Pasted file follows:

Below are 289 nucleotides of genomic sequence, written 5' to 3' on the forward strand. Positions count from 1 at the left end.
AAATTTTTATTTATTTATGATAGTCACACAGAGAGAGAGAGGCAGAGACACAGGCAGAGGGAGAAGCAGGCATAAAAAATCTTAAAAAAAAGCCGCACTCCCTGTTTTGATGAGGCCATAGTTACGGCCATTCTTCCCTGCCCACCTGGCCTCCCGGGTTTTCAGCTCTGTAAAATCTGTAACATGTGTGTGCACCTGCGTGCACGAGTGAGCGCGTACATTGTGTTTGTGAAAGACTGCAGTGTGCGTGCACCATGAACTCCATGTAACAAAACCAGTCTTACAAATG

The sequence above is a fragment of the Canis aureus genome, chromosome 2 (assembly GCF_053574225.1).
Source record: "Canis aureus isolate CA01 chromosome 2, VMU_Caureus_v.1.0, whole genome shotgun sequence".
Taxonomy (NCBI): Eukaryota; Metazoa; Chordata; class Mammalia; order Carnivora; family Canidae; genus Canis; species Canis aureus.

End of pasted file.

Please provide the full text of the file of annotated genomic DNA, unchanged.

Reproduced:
Below are 289 nucleotides of genomic sequence, written 5' to 3' on the forward strand. Positions count from 1 at the left end.
AAATTTTTATTTATTTATGATAGTCACACAGAGAGAGAGAGGCAGAGACACAGGCAGAGGGAGAAGCAGGCATAAAAAATCTTAAAAAAAAGCCGCACTCCCTGTTTTGATGAGGCCATAGTTACGGCCATTCTTCCCTGCCCACCTGGCCTCCCGGGTTTTCAGCTCTGTAAAATCTGTAACATGTGTGTGCACCTGCGTGCACGAGTGAGCGCGTACATTGTGTTTGTGAAAGACTGCAGTGTGCGTGCACCATGAACTCCATGTAACAAAACCAGTCTTACAAATG

The sequence above is a fragment of the Canis aureus genome, chromosome 2 (assembly GCF_053574225.1).
Source record: "Canis aureus isolate CA01 chromosome 2, VMU_Caureus_v.1.0, whole genome shotgun sequence".
Taxonomy (NCBI): Eukaryota; Metazoa; Chordata; class Mammalia; order Carnivora; family Canidae; genus Canis; species Canis aureus.